Iterative Development as Software Craft
The practice of software is part engineering and part craft. Academia is full of coursework designed to teach you the theory of computing and the engineering discipline of writing software. Learning software as a craft, though, seems to occur over time in the profession of software development.
Iteration as a process for software development, in my mind, has always belonged in the realm of "software as craft" rather than "software as engineering discipline". Granted, there is plenty of room to look at iteration as part of an engineering process, but I relate it to how writers of novels build a story and refine the story over a series of drafts until they arrive at a completed work.
My approach to software development has always been to build a working skeleton of an application and then refine and expand it over time using an iterative approach. I'm going to share, briefly, the why and how of my approach.
Iterative Development as Craft
Building complex software systems is hard. If you've worked in the field for a few years, you've probably had more than your share of frustrations during a complex software project where careful planning went into the requirements gathering and specification phase, only to have some significant aspect of the specification change midway through the project. These kinds of failures (yes, they are failures, though individually they might not doom an entire project) have become less common through the use of iterative software development.
Instead of trying to build every aspect of a software system in a single pass, iterative development encourages you to build a skeleton of functionality for the application, prove that it works, then layer in additional functionality in successive passes. The craft of iterative development begins with understanding how much you can build in a single iteration without compromising a primary goal of iterative development - building in small chunks to simplify the testing and debugging phase of each iteration. Knowing how much you can take on in a single pass requires enough experience to be familiar with the pace of development and the complexity of debugging for a given system.
By using source control and building iteratively, you can provide yourself with a history that shows in time how your application has developed over a series of iterations. On GitHub, I use semver and tags to mark my progress.
Iterative Development v. Versions
Speaking of semver, you might object, "But you are really talking about versions. Every software company since forever has made successive versions of their products/projects." In a sense, that's true, versions are a long version of iterative development. When I refer to iteration, though, I'm really talking about the process of iterating within the development process, though what that means may be a little fuzzy. In the tasklist altseven sample app, I have been slowly building more complexity into the application over a period of time to demonstrate how the altseven framework has been evolving. You can go to the repos for both projects and see the snapshots (as tags) at each step along the way. When I think of iterative development within a single version, what I am referring to is building in passes to get to a pre-defined end state. Version development (which you can see more clearly in the building of altseven) involves building new features with each successive pass.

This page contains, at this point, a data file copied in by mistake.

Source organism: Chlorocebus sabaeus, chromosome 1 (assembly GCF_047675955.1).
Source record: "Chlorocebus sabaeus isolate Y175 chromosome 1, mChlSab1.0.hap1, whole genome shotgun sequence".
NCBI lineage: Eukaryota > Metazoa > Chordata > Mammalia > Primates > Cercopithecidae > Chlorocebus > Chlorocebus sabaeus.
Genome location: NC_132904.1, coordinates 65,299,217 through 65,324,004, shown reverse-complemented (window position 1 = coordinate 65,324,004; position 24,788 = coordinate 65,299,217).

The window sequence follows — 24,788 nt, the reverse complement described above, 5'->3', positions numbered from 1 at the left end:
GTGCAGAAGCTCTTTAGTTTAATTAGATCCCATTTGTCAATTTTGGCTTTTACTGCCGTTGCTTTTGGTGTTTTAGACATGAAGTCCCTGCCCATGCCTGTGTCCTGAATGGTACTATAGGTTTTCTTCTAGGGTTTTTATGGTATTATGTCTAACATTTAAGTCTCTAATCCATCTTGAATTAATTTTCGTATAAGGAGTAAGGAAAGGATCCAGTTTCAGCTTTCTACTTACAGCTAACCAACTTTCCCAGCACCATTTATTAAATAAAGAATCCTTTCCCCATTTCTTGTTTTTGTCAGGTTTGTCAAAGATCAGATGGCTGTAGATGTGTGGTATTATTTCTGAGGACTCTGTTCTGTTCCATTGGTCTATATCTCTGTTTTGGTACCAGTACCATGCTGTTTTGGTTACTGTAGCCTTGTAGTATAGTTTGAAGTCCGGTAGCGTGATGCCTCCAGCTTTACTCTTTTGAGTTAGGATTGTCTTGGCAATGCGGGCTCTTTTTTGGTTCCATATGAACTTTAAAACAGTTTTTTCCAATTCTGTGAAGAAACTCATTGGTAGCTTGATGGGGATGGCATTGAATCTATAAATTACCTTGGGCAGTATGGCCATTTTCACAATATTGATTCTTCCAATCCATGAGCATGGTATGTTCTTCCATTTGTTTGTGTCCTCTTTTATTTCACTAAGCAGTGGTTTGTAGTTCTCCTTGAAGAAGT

Iteration as Exploration
Iteration Within a Single Task
Even within individual version development projects, you may have isolated tasks that benefit from an iterative process. Recently, I completed a two year consulting project that involved converting large chunks of a twenty-ish year old codebase into a new framework in the same language (CFML). If you've never taken on a project like that, you might immediately think about writing some sort of parser to read in the old code and generate output code in the new framework. While that might work in certain projects, in this particular project I felt like there was no payoff for trying to write a proper parser for old CFML. Instead, I used an iterative process where I slowly ported individual pieces of code into the new framework, tested that they worked, and made successive passes at the code until I had ported the entire chunk of functionality.
One aspect of this particular task involved porting tag-based CFML code to cfscript, the ECMA-compliant script version of CFML. I have found that a series of passes using regular expressions inside a text editor/IDE can be used to convert a lot of CFML code to cfscript with very little hassle. Because of the nature of the old codebase, this approach made far more sense than trying to write a very complex parser to read in the old code base and try to output something useful for the new framework.
I hope that I have helped you understand, in at least some minimal detail, both the motivations and the strategies behind iterative development. Going into more detail requires digging into code and showing real world examples, and might require a book length discussion to provide useful insight into the details of the process.